Recently Sleepy Hollow held a public meeting for proposed safety improvements to the crossings at Beekman and North Washington. For this they are seeking a state grant.
There’s another hot spot in the Village that may have less users but those users might be at greater risk: on Bedford Road at Pine Street, close to the back entrance of the High School. There’s a crosswalk in the middle of the steep slope of Bedford that cars are often cited racing up or down – like in this week’s Police Blotters, in which one driver reported seeing another one running a redlight at Beekman and racing dangerously up the hill.
This crosswalk has Patch user "J. Cattano" shaking in his boots.
He wrote recently in the comments:
Crossing Bedford Rd. at the Pine St. crosswalk is like playing chicken. You look and look and then you just dart across holding your breath the whole trime. It is so unnerving. The cars coming down Bedford Rd. going west are usually speeding and even if they see someone standing there be it adult or child they just drive on by. They really need to rush down to that traffic light I guess. It is so dangerous, and it feels to me as has for quite some time now like a tragedy waiting to happen - then they can all start the blame game when a simple fix is so easy to obtain. PUT A SIGN THERE! NY STATE LAW- MUST STOP FOR PEDESTRIANS IN CROSSWALK -- very simple.
Are we waiting for one of our children to be hit by one of these cars that go speeding by them everyday not even caring to slow down let alone stop to let them cross before we take this problem seriously?? I am furious about this and will pursue this with the local news as-well. Shame on you Sleepy Hollow!!!
Putting up a sign seems cheap and easy enough, but Sleepy Hollow Police Chief Gregory Camp basically said: we can't do it; it's not our road.
Though the Chief hadn't heard specific complaints about this crosswalk at Pine Street, he was of course aware of the grave dangers of the whole area. Bedford Road, as is Route 9, is a state road, and we rely on the state for any improvements (or their lack), Camp said.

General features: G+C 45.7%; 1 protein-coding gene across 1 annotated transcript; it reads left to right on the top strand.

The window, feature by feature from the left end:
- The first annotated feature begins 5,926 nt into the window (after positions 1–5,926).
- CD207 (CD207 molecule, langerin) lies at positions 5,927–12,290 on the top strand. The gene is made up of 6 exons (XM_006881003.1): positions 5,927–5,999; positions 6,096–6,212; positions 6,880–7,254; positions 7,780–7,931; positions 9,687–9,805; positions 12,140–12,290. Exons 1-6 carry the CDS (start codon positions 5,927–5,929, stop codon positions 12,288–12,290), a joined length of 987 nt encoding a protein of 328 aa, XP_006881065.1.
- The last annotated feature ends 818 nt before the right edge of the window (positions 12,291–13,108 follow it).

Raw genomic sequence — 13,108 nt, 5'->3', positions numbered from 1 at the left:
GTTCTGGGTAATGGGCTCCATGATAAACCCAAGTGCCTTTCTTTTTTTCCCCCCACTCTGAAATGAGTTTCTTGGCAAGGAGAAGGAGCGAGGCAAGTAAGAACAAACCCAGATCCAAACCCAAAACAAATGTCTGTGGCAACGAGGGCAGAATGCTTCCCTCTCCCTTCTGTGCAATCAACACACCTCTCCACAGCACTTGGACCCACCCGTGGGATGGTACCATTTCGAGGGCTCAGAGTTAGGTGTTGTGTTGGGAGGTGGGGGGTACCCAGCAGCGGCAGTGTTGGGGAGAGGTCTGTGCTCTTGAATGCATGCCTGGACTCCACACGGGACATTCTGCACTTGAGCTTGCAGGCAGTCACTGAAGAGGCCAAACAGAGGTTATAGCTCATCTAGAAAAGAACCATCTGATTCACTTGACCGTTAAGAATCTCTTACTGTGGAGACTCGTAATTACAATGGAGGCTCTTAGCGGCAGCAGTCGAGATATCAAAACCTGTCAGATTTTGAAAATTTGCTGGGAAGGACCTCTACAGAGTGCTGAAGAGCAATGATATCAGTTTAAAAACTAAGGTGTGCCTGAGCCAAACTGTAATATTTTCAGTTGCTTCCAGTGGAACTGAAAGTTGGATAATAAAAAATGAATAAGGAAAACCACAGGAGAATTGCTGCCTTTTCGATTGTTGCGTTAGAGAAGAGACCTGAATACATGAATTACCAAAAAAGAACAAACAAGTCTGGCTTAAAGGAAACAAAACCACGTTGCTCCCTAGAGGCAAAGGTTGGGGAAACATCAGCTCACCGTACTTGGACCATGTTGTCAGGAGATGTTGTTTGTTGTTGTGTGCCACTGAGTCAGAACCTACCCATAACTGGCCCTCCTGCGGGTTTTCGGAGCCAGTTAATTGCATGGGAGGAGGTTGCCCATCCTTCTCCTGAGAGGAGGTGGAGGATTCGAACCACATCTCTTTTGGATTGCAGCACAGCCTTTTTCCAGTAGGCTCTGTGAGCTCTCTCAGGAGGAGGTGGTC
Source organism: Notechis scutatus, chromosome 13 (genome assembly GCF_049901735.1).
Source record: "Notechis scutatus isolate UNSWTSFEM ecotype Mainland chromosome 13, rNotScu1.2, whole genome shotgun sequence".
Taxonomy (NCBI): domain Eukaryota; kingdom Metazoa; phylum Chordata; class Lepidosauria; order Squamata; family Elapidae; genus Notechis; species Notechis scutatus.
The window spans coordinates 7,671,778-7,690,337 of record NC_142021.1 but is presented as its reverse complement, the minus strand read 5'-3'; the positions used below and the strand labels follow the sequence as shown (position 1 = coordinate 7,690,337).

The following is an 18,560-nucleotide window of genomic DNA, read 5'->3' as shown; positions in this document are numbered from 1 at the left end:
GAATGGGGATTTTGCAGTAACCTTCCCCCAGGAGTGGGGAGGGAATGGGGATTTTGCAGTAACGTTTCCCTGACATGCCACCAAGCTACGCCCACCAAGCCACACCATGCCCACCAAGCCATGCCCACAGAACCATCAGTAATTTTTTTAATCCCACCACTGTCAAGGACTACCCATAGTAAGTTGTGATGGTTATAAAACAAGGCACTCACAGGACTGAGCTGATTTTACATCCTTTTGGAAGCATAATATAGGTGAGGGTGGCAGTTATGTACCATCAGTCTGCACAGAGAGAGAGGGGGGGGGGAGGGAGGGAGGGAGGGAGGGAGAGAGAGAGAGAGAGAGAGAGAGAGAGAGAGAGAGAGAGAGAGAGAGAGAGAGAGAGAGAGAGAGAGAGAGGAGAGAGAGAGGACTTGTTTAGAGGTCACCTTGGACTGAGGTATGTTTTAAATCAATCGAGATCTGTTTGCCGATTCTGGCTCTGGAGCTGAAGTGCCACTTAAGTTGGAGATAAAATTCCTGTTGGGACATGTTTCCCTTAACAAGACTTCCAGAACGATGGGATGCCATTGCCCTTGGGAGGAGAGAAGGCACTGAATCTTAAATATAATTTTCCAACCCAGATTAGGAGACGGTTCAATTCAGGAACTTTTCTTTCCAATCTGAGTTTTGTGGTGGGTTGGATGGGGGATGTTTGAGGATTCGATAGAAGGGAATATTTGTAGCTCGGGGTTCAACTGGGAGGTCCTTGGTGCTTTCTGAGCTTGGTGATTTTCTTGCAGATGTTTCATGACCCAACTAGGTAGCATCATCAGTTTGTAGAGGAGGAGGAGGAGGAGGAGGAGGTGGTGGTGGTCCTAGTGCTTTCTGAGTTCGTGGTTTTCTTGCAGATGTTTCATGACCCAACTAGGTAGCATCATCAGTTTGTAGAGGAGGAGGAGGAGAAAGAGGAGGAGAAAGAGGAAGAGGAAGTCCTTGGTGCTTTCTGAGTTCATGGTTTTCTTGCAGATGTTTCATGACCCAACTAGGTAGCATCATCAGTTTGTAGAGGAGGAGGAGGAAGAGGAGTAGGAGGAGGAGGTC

It’s not a state grant we seek, but the state itself.
“It’s something we really want the state to look into but until they agree, we’re at their mercy,” he said.
Camp knows all too well the problem of all the traffic at that notorious five-point intersection below. Bedford itself he called an “old road, windy.” Bedford was targeted in several speeding surveys he submitted to the state in about the last year. “It’s hard for us to do a real traffic study,” he said, noting that the department lacked the equipment and the manpower to do something more comprehensive.
He recalled when Sleepy Hollow High School was built there were caution lights and signage on Bedford, which the state took down after. “I wished they would have left it up,” Camp said.
“Until I get someone with the state who’s willing to talk with us, I can only send a letter or leave a message,” he said, though he did say he would not stop trying to get help for this road and that five-point intersection.
“Eventually if I’m squeaky enough, they’ll have to oil me. That’s what I’m hoping for,” Camp said.
He suggested the community do the same. Bother not the Department of Transportation, he advised, as “there’s no luck with the DOT” but go right to the Governor.
You can contact Governor Andrew Cuomo:
- by phone at (518) 474-8390,
- by mail (include your own mailing address on the envelop):
Andrew M. Cuomo
Governor of New York State
NYS State Capitol Building
Albany, NY 12224
- or by email by following this form on his website.
Add that letter to that other pile of letters likely growing on his desk over that stretch of Route 9 in front of the Manors that have residents scared to turn out of their streets and risk the lives of bikers and walkers brave (or rash) enough to try to navigate the few inches of allotted roadway.